We examined changes in importance for the three most dominant species per site and time period, as well as for three groups of species: characteristic pioneer species (as defined by Curtis, 1959) historical dominant canopy species (Curtis, 1959) and mesic species not typically associated with lowland/floodplain forests in southern Wisconsin. We also analyzed the change in the appropriateness of the community species mix for a wetland environment. To accomplish this, we calculated a community wetland coefficient using the individual species wetland coefficient for region 3, as defined by US Fish and Wildlife (National Plant Data Center, 2002). This number ranges from -5 (obligate wetland species) to 5 (obligate upland species). From these values, we calculated a community weighted average for each time period/site, based on the corresponding importance value for a given species.

Data analysis--ground layer.--We analyzed the ground layer by site in a similar fashion to the other two vegetation layers. No data existed for the Arena site from the 1950s, so we excluded that site from ground layer analysis. Since the sampling effort for this study resulted in four times as many sampling plots per site as the Curtis study, we again used STATA to choose 20 random plots from the 80 sampled at each site in 2001. For all of our analyses, we grouped certain species together in order to avoid potential differences in species identification across time periods. We lumped all species of Carex (sedges) and Helianthus (sunflowers), respectively, as Curtis only identified the abundance of specimens to genus in the 1950s data. We also lumped Viola spp. (violets); without flowers, these specimens were hard to identify to species. We calculated several measures of diversity: mean species richness (S, number of species per site), the Shannon-Weaver index (H') and Pielou's J. We examined changes in the five most dominant species (determined by plot frequency) per site. We also examined changes in the overall frequency of species that Curtis (1959) identified as modal species for southern lowland forests. Curtis defined modal species as those species that associate with a specific habitat type more than other habitat types in Wisconsin (in this case, the southern lowland forests, which included the floodplain forests of the Lower Wisconsin River and other smaller systems, but also covered the hardwood swamp subtype). We used Jull (2001) to examine changes in species based on deer browsing preference. Lastly, we calculated a community wetland coefficient in the same manner we did for the tree and understory layers; for the ground layer, we used relative frequency per site to weight the values for each species.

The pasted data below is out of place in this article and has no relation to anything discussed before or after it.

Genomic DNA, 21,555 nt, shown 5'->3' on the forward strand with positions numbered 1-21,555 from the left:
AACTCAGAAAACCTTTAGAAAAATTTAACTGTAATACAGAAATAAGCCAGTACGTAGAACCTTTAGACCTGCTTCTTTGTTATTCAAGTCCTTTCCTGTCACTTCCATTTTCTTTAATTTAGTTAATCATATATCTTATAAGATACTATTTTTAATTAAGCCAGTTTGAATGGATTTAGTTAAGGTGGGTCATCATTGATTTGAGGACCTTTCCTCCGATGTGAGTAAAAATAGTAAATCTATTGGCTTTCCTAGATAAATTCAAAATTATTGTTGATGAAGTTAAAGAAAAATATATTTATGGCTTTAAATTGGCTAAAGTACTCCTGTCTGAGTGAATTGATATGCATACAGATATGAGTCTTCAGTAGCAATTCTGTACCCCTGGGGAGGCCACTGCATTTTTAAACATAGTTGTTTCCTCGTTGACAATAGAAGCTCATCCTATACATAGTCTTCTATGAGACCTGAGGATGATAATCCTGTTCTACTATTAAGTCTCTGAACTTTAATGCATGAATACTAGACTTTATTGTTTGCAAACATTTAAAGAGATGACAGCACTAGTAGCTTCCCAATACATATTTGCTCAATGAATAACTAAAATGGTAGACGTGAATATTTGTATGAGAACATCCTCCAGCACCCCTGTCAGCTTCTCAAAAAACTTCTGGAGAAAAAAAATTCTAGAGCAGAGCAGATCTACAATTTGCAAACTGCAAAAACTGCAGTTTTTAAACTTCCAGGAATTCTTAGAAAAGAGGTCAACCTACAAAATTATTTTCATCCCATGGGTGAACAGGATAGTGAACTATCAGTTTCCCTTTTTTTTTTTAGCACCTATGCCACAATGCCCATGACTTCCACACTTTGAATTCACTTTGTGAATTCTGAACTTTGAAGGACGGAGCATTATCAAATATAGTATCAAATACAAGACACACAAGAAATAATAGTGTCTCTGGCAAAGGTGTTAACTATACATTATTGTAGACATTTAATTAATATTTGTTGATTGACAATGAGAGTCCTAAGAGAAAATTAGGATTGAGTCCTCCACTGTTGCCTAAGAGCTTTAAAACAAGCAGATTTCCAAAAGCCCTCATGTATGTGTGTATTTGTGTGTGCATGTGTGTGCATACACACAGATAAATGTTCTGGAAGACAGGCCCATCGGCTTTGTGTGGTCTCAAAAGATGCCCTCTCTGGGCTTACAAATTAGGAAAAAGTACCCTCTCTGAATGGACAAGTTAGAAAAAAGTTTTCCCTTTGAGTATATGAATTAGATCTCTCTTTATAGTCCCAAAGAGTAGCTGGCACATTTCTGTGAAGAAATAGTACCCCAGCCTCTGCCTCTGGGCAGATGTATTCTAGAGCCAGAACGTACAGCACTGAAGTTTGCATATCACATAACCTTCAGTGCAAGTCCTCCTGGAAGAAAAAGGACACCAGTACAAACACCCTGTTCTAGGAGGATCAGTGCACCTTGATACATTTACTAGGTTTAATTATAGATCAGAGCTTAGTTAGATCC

For all of these analyses, we related observed historical changes to the history of tree harvests recorded at the individual sites. Nomenclature follows Gleason and Cronquist (1991). For all statistical analyses, we employed an alpha level of 0.05.


Site characteristics.--The five sites sampled present a range of anthropogenic disturbance levels at a variety of elevations in the floodplain. The sample sites at Helena and Ferry Bluff appear to have experienced greater levels of (recorded) human disturbance through vegetation removal since the sampling by Curtis and his students, Arena less so (Table 1). The sites at Lone Rock and Wyoming Bluffs in contrast have not experienced timber harvests since before the Curtis sampling. (NB: subsequent tables and figures show sites arranged in order of decreasing levels of human disturbance). Sites also differed in mean elevation (Fig. 2): Helena, Arena, and Lone Rock all lay between 3.2 and 3.3 m above river bed, Ferry Bluff lay at mean elevation of 2.2 [+ or -] 0.08 m (SE) and Wyoming Bluffs at about 1.9 [+ or -] 0.07 m above the river bed.

Forest characteristics.--All sites surveyed have experienced a significant decrease in the mean basal area of adult trees: ranging from a 0.059 [m.sup.2] decrease at Ferry Bluff to a 0.014 [m.sup.2] decrease at Lone Rock (test statistics in Table 2). No trend was evident with respect to human disturbance (tree removal), although Wyoming Bluffs, the site with the longest history without timber harvests, also had the largest mean basal area. Changes in basal area per hectare were more variable, ranging from a decrease of 34.4 [m.sup.2]*[ha.sup.-1] at Ferry Bluff to an increase of 18.7 [m.sup.2]*[ha.sup.-1] at Helena. Again there was no apparent trend with history of tree harvests. Tree density follows a similar trend, ranging from a decrease of 119 stems per ha at Ferry Bluff to an increase of 268 stems per hectare at Helena. Although historical data were not available to assess changes in understory stem density, the current levels range from 225 stems per hectare at Wyoming Bluffs to 2750 stems per hectare at Helena.